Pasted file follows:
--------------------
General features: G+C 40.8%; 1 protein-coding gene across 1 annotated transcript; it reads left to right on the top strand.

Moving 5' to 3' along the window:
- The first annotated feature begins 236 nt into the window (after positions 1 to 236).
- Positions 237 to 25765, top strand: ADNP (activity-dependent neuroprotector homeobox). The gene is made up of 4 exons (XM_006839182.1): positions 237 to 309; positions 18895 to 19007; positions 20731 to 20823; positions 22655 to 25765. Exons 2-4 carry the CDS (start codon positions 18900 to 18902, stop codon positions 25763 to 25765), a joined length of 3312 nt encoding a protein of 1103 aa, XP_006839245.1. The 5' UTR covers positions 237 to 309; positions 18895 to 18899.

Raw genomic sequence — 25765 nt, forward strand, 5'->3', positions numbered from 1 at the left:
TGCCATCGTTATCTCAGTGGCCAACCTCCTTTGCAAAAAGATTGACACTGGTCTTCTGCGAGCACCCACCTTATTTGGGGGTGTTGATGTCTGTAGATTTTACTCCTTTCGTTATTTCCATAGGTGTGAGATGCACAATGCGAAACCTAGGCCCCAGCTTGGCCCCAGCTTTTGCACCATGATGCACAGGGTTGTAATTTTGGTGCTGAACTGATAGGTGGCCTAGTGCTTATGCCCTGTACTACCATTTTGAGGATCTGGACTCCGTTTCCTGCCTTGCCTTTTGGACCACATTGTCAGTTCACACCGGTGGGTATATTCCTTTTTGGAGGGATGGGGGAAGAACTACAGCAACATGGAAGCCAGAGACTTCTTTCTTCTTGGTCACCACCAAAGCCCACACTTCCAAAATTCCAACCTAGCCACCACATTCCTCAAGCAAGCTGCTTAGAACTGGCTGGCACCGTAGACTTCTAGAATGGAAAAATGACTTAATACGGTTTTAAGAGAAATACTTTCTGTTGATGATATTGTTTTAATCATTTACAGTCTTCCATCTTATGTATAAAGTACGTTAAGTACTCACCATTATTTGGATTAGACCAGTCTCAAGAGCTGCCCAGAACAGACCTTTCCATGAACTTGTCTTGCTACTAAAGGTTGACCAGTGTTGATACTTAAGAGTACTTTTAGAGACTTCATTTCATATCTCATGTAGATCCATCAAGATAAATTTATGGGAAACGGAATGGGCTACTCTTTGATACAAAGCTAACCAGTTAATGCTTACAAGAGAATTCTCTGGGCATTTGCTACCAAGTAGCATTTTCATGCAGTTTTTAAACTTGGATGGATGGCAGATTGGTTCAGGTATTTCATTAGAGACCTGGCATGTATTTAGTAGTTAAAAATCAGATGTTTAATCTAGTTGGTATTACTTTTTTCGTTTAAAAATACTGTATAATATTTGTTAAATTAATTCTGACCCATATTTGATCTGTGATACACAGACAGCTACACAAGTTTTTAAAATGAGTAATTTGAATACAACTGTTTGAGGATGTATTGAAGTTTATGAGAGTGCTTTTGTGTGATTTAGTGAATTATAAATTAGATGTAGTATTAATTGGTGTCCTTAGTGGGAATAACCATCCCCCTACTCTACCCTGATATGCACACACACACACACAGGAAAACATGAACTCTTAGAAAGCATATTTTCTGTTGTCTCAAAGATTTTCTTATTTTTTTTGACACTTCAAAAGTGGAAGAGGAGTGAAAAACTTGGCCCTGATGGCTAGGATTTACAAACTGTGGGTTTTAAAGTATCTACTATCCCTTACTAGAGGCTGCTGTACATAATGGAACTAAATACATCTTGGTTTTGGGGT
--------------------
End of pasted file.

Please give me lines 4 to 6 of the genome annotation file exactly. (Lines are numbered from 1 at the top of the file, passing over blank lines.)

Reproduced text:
- Positions 237 to 25765, top strand: ADNP (activity-dependent neuroprotector homeobox). The gene is made up of 4 exons (XM_006839182.1): positions 237 to 309; positions 18895 to 19007; positions 20731 to 20823; positions 22655 to 25765. Exons 2-4 carry the CDS (start codon positions 18900 to 18902, stop codon positions 25763 to 25765), a joined length of 3312 nt encoding a protein of 1103 aa, XP_006839245.1. The 5' UTR covers positions 237 to 309; positions 18895 to 18899.

Raw genomic sequence — 25765 nt, forward strand, 5'->3', positions numbered from 1 at the left:
TGCCATCGTTATCTCAGTGGCCAACCTCCTTTGCAAAAAGATTGACACTGGTCTTCTGCGAGCACCCACCTTATTTGGGGGTGTTGATGTCTGTAGATTTTACTCCTTTCGTTATTTCCATAGGTGTGAGATGCACAATGCGAAACCTAGGCCCCAGCTTGGCCCCAGCTTTTGCACCATGATGCACAGGGTTGTAATTTTGGTGCTGAACTGATAGGTGGCCTAGTGCTTATGCCCTGTACTACCATTTTGAGGATCTGGACTCCGTTTCCTGCCTTGCCTTTTGGACCACATTGTCAGTTCACACCGGTGGGTATATTCCTTTTTGGAGGGATGGGGGAAGAACTACAGCAACATGGAAGCCAGAGACTTCTTTCTTCTTGGTCACCACCAAAGCCCACACTTCCAAAATTCCAACCTAGCCACCACATTCCTCAAGCAAGCTGCTTAGAACTGGCTGGCACCGTAGACTTCTAGAATGGAAAAATGACTTAATACGGTTTTAAGAGAAATACTTTCTGTTGATGATATTGTTTTAATCATTTACAGTCTTCCATCTTATGTATAAAGTACGTTAAGTACTCACCATTATTTGGATTAGACCAGTCTCAAGAGCTGCCCAGAACAGACCTTTCCATGAACTTGTCTTGCTACTAAAGGTTGACCAGTGTTGATACTTAAGAGTACTTTTAGAGACTTCATTTCATATCTCATGTAGATCCATCAAGATAAATTTATGGGAAACGGAATGGGCTACTCTTTGATACAAAGCTAACCAGTTAATGCTTACAAGAGAATTCTCTGGGCATTTGCTACCAAGTAGCATTTTCATGCAGTTTTTAAACTTGGATGGATGGCAGATTGGTTCAGGTATTTCATTAGAGACCTGGCATGTATTTAGTAGTTAAAAATCAGATGTTTAATCTAGTTGGTATTACTTTTTTCGTTTAAAAATACTGTATAATATTTGTTAAATTAATTCTGACCCATATTTGATCTGTGATACACAGACAGCTACACAAGTTTTTAAAATGAGTAATTTGAATACAACTGTTTGAGGATGTATTGAAGTTTATGAGAGTGCTTTTGTGTGATTTAGTGAATTATAAATTAGATGTAGTATTAATTGGTGTCCTTAGTGGGAATAACCATCCCCCTACTCTACCCTGATATGCACACACACACACACAGGAAAACATGAACTCTTAGAAAGCATATTTTCTGTTGTCTCAAAGATTTTCTTATTTTTTTTGACACTTCAAAAGTGGAAGAGGAGTGAAAAACTTGGCCCTGATGGCTAGGATTTACAAACTGTGGGTTTTAAAGTATCTACTATCCCTTACTAGAGGCTGCTGTACATAATGGAACTAAATACATCTTGGTTTTGGGGT